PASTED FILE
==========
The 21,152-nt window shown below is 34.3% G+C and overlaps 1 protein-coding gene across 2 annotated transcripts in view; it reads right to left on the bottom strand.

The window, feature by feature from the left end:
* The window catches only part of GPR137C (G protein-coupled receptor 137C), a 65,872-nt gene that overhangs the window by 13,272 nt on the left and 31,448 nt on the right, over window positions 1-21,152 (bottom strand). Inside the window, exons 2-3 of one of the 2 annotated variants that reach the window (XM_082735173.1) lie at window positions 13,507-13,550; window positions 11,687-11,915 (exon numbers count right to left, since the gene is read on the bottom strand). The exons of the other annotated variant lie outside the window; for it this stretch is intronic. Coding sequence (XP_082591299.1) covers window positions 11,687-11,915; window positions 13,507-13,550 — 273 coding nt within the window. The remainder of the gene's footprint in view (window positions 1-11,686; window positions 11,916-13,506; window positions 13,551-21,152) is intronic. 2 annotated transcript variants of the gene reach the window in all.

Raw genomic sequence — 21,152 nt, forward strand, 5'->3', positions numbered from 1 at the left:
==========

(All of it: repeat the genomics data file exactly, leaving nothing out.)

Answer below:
The 21,152-nt window shown below is 34.3% G+C and overlaps 1 protein-coding gene across 2 annotated transcripts in view; it reads right to left on the bottom strand.

The window, feature by feature from the left end:
* The window catches only part of GPR137C (G protein-coupled receptor 137C), a 65,872-nt gene that overhangs the window by 13,272 nt on the left and 31,448 nt on the right, over window positions 1-21,152 (bottom strand). Inside the window, exons 2-3 of one of the 2 annotated variants that reach the window (XM_082735173.1) lie at window positions 13,507-13,550; window positions 11,687-11,915 (exon numbers count right to left, since the gene is read on the bottom strand). The exons of the other annotated variant lie outside the window; for it this stretch is intronic. Coding sequence (XP_082591299.1) covers window positions 11,687-11,915; window positions 13,507-13,550 — 273 coding nt within the window. The remainder of the gene's footprint in view (window positions 1-11,686; window positions 11,916-13,506; window positions 13,551-21,152) is intronic. 2 annotated transcript variants of the gene reach the window in all.

Raw genomic sequence — 21,152 nt, forward strand, 5'->3', positions numbered from 1 at the left: